The only acceptable excuse that I believe charities could use is that they do not make profit out of people’s free work; instead they use free work to contribute towards the ‘cause’. But that still does not, in any way, justify their participation in and support to this capitalist system. Further, if that ‘cause’ is the fuelling force, why can’t paid employees work overtime to overcome the gap between the work they need to get done and the resources they have instead of hiring other people to work for free? I think that would surely be more justifiable since the paid employees would be getting at least some money for that work. That not-for-profit organisations encourage the internship system instead of ‘motivating’ their paid employees to work more/longer clearly implies that they are equally guilty of sustaining this abominable and exploitative free work system.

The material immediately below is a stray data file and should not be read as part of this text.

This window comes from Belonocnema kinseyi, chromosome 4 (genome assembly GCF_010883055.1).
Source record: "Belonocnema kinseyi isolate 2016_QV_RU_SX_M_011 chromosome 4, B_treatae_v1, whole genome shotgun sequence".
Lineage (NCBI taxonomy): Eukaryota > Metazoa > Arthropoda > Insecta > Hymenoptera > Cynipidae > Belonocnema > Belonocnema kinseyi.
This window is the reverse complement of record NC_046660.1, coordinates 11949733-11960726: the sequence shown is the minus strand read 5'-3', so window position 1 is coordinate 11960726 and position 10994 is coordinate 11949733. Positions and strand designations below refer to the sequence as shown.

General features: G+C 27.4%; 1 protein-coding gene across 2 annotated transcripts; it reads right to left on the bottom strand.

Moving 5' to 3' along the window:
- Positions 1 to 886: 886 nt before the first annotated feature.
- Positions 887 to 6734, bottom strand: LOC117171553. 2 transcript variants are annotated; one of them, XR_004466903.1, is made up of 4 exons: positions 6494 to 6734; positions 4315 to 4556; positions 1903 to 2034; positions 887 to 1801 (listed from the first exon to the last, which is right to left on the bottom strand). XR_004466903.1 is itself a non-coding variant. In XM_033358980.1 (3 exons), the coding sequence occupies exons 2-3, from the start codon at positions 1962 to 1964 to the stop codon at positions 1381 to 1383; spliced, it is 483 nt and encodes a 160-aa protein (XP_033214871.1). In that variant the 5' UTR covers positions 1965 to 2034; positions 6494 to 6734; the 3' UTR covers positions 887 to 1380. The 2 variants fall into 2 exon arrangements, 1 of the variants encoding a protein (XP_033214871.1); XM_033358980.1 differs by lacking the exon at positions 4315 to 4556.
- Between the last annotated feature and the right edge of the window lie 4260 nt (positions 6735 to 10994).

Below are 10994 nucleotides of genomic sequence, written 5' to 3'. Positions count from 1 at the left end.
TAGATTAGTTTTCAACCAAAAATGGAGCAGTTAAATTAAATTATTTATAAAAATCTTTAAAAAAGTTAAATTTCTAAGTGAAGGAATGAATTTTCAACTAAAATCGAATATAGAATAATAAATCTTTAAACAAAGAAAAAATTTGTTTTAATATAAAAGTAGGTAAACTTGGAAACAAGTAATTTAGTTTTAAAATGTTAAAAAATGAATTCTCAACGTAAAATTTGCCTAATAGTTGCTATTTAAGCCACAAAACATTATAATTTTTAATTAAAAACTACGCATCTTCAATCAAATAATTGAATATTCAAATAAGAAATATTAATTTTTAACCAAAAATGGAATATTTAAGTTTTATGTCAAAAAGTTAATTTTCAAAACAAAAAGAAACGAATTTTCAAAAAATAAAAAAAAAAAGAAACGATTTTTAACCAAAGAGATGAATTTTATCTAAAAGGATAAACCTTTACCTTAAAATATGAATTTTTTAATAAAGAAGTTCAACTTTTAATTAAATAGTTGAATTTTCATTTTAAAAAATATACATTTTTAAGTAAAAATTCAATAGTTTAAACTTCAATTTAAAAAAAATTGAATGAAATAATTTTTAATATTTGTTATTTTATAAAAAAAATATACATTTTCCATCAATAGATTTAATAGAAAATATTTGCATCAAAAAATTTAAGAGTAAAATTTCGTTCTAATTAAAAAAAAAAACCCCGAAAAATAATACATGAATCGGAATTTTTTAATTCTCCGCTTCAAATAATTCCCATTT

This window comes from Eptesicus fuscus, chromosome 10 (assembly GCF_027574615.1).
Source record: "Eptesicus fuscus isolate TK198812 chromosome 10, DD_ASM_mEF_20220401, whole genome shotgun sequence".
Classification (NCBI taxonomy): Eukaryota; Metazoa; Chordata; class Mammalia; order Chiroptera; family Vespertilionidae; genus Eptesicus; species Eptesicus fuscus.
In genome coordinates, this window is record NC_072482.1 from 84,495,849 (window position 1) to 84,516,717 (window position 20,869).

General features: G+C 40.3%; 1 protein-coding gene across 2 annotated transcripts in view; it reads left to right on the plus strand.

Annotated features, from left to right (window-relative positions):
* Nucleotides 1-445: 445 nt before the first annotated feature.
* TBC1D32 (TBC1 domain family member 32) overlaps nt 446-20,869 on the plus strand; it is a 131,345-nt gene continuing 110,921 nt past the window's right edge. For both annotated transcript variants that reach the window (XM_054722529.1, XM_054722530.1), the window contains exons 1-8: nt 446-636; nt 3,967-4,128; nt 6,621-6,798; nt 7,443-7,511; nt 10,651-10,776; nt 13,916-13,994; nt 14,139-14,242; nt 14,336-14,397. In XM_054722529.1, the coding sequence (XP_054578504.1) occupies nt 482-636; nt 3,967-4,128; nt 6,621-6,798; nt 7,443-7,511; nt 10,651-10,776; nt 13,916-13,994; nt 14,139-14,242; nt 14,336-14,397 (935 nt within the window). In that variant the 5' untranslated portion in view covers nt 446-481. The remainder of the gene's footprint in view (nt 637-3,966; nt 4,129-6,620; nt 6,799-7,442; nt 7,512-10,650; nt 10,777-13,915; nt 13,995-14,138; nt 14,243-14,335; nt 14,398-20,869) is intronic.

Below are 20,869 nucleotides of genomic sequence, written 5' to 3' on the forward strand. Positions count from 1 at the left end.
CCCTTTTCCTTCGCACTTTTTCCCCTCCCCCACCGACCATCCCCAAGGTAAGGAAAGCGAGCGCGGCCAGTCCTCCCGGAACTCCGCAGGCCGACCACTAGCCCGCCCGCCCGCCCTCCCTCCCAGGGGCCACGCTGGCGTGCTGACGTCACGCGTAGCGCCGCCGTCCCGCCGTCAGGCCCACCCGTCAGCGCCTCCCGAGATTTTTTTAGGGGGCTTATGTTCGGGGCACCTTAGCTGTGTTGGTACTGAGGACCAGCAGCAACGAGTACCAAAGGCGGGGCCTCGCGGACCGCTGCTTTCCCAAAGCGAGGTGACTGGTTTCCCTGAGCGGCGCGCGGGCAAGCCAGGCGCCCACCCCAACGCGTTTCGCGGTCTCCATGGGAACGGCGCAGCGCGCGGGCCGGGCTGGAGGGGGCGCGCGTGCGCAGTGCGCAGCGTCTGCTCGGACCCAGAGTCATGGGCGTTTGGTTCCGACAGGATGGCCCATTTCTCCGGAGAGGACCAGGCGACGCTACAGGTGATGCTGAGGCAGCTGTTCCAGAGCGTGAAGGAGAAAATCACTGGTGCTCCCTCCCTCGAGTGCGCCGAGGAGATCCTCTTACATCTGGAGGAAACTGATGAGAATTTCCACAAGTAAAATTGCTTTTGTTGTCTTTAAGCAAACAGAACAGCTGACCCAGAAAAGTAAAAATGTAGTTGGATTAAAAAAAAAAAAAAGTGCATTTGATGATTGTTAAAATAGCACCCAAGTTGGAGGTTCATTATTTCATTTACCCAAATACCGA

I would love to know what other people think about it.
It should be obvious but if you need convincing, here’s why you should pay interns:
Paid Internship in Public Sector
I started an internship in a central government department 3 months after graduation; I applied for the position through the Graduate talent pool. This internship was for a 3 month period (later extended to 6) and paid c. £24,000 pa (+ pension & standard civil service benefits). I really enjoyed my time there and felt that I learnt a lot; I was entrusted with important tasks and even given the opportunity to lead on certain high profile projects.